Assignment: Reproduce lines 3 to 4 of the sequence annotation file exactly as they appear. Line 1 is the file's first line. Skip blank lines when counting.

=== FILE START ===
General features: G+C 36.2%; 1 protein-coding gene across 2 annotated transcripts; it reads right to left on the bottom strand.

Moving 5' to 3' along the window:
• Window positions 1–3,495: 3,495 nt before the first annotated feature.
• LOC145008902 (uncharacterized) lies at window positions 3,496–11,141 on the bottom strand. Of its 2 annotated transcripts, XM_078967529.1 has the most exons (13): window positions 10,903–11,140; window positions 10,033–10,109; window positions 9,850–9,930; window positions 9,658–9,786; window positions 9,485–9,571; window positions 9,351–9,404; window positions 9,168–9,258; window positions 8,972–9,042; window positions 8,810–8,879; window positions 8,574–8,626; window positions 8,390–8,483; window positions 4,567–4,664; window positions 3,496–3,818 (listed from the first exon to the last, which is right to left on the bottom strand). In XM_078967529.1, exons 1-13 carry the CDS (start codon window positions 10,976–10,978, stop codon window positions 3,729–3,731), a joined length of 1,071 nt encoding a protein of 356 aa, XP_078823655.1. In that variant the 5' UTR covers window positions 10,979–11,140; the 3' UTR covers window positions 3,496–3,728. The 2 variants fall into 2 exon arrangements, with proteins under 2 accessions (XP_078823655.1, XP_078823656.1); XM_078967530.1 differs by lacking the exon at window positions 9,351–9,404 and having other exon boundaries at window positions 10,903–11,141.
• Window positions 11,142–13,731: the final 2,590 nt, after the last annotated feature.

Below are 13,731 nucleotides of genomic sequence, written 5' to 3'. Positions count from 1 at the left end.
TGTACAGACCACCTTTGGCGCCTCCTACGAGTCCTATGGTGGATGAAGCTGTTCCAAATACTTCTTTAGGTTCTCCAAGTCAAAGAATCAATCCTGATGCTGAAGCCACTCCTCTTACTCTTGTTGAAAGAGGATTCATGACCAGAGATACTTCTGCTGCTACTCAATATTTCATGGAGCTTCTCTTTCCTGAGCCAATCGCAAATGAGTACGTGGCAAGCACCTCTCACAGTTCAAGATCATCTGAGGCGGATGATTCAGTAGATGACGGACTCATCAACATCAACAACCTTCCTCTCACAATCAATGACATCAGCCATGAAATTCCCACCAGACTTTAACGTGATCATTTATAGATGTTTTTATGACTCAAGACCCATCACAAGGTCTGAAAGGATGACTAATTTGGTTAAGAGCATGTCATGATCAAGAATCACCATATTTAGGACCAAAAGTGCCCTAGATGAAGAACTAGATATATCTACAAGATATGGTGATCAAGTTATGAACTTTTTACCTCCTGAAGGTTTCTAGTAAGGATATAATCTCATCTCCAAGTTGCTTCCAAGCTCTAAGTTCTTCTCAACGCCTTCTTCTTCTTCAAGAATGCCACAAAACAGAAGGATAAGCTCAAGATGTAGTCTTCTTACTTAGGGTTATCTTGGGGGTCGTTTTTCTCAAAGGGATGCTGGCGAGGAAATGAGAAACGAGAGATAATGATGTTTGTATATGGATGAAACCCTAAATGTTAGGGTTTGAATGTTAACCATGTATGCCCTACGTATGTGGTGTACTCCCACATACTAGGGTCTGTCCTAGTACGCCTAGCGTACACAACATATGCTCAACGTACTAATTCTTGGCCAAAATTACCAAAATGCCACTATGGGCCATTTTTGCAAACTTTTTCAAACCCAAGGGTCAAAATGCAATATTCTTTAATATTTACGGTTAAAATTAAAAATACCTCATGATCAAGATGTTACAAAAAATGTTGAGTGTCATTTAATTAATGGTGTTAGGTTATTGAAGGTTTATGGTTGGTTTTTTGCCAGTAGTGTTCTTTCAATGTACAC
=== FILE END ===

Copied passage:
• Window positions 1–3,495: 3,495 nt before the first annotated feature.
• LOC145008902 (uncharacterized) lies at window positions 3,496–11,141 on the bottom strand. Of its 2 annotated transcripts, XM_078967529.1 has the most exons (13): window positions 10,903–11,140; window positions 10,033–10,109; window positions 9,850–9,930; window positions 9,658–9,786; window positions 9,485–9,571; window positions 9,351–9,404; window positions 9,168–9,258; window positions 8,972–9,042; window positions 8,810–8,879; window positions 8,574–8,626; window positions 8,390–8,483; window positions 4,567–4,664; window positions 3,496–3,818 (listed from the first exon to the last, which is right to left on the bottom strand). In XM_078967529.1, exons 1-13 carry the CDS (start codon window positions 10,976–10,978, stop codon window positions 3,729–3,731), a joined length of 1,071 nt encoding a protein of 356 aa, XP_078823655.1. In that variant the 5' UTR covers window positions 10,979–11,140; the 3' UTR covers window positions 3,496–3,728. The 2 variants fall into 2 exon arrangements, with proteins under 2 accessions (XP_078823655.1, XP_078823656.1); XM_078967530.1 differs by lacking the exon at window positions 9,351–9,404 and having other exon boundaries at window positions 10,903–11,141.